purposes i.e. insulated or non-insulated connectors. The Rennsteig PEW-9
shown here with a hexagonal crimp die
for non-insulated splice connectors. These
are moderately expensive, around $120.00. No interchageable dies
as it is calibrated at the factory. The heaxagonal crimp is a superior
crimping method for splice connectors. For single splices 18/16/14 ga
and for multiple of smaller wires.
Rennsteig MultiCrimp Ratcheting Crimper
also has a MultiCrimp tool with interchanegable dies. About $250.00.
Fives dies are available. It normally ships with with:
- 1x (P/N 629 050 3 0 1) Die Set for Non-Insulated Plug
Connectors (0.5 - 6.0 mm² | 20 - 10 AWG)
- 1x (P/N 629 060 3 0 1) Die Set for Insulated Terminals (0.5 - 6.0 mm² | 20 - 10 AWG)
- 1x (P/N 629 090 3 0 1) Die Set for End-Sleeves/Ferrules with and without Collar (0.25 - 6.0 | 24 - 10 AWG)
- 1x Tool magazine for up to 5 Die Sets
Less expensive ratcheting crimpers are available from Del City. Some aerospace items can be up in the thousands of dollars.
A good guide to crimping is in the Molex Industrial Crimp Handbook. Page 18 of the Molex PDF describes the types of crimp dies.
we have two multi-wire splices via step-down non-insulated butt connectors: (below) five 22
gauge 22759/16 black wires going into one black 22 gauge wire; and
(above) four 18 gauge 22759/16 red wires going into one 16 gauge
22759/16 wire. The connections are glue shrunk. In the case of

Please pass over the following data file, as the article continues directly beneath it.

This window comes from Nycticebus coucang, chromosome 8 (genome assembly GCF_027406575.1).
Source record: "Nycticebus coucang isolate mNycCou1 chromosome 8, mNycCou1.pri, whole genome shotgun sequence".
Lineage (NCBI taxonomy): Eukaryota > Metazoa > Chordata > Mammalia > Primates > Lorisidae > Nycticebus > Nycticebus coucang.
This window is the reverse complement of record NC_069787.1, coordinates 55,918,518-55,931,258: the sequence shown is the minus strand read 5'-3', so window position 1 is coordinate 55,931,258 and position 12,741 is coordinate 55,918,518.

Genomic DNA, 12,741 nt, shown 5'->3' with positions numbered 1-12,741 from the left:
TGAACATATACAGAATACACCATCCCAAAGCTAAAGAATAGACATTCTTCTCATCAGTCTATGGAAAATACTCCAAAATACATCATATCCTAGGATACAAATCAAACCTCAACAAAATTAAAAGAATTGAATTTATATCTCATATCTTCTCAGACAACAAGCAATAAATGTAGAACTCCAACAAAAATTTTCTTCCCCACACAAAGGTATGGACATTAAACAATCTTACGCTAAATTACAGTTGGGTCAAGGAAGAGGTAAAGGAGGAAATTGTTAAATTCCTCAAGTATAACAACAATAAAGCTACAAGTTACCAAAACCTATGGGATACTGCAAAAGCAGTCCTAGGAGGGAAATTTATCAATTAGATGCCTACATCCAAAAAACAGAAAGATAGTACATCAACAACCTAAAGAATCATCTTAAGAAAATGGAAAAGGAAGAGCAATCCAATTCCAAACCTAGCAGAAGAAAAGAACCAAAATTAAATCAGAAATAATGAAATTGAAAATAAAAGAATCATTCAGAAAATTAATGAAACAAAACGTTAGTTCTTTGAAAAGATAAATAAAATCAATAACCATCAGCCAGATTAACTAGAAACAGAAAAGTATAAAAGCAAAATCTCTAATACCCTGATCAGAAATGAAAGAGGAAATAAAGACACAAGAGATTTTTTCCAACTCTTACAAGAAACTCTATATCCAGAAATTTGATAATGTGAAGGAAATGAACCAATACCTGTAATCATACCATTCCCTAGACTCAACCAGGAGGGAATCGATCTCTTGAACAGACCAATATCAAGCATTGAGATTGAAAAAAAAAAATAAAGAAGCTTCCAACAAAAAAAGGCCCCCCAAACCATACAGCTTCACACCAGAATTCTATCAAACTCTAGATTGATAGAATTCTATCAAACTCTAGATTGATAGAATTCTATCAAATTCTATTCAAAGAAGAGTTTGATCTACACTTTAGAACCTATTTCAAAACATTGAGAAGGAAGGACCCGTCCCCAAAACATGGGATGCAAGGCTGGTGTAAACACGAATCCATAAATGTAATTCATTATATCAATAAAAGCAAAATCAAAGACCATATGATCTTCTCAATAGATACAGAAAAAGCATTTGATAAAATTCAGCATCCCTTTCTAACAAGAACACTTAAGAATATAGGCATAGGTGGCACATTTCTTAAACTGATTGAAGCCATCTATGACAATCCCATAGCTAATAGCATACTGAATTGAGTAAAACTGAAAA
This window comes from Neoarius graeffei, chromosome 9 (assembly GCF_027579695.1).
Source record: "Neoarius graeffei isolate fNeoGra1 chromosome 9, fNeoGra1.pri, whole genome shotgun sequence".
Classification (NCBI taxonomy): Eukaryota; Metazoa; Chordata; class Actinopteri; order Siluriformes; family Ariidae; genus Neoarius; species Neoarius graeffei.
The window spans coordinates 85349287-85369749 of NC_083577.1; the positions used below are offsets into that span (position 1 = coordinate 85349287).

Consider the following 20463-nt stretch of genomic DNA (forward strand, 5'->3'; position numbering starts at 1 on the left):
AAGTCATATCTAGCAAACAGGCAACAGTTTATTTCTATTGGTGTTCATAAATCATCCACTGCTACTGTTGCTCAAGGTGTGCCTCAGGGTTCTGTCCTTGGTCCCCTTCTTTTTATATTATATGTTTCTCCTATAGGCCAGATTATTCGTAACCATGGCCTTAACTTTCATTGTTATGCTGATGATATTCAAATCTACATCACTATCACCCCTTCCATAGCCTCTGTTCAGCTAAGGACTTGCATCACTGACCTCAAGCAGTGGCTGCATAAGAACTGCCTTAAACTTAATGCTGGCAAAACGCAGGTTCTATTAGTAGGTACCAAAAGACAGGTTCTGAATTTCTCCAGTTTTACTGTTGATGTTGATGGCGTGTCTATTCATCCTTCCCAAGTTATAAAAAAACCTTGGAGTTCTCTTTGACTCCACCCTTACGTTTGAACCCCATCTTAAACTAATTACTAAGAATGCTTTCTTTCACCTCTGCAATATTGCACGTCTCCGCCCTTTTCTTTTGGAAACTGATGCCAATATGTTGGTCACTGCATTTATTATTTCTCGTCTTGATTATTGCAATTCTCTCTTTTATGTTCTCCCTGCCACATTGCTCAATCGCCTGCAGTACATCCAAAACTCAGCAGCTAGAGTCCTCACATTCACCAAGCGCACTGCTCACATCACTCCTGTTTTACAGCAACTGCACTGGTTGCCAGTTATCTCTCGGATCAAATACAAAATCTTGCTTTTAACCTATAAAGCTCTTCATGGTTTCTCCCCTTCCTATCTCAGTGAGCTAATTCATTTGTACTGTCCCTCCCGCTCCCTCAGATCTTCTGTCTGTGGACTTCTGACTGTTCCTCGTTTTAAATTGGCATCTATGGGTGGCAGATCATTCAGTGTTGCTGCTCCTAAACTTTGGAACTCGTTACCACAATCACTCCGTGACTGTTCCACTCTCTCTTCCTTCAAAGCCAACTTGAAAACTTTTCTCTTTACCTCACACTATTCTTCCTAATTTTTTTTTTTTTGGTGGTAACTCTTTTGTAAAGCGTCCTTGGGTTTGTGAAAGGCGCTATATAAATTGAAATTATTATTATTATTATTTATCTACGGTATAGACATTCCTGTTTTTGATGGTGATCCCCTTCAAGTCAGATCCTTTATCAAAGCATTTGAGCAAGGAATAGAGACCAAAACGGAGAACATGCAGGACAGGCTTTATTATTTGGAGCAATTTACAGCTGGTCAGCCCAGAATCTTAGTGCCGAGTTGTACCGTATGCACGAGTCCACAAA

multi-wire butt splice connections we use 1/8" adheisve line
shrink tube on the single wire and a larger size (3/16" or 1/4") over
the entire splice.We make sample splices, in this case stripping the
wires 3/8" and crimping them in the butt connector. Do not twist or
solder the multiple wires together.
We don't have pull testing equipment so we simply take the test pieces and yank on the wires as hard as we can. Be careful to insure all wires are fully seated into the butt connector. Refine your crimper choice and crimp techniques until you can be assured your splices will not come apart. Not sophisticated but it works.
FYI: NASA-STD 8739.4: Minimum Tensile Strengths: 22ga
13 lb; 20ga 21 lb; 18 ga 32 lb; 16 ga 41 lb.
SAE AS7928: Minimum Tensile Strengths: 22ga 15 lb; 20 ga 19 lb; 18 ga 38 lb; 16ga 50 lb.
Pin and Socket Retention Testing
makes a relatively
inexpensive tool to
test retention of pins and sockets...Simply push until flush and the
socket/pin is tested to about 30% of it's yield i.e. if it is actually
If you are a big buck operation and you need to test your crimp connection strengths you buy one of these from Alphatron.
DR-25 Heat Shrink and Molded Parts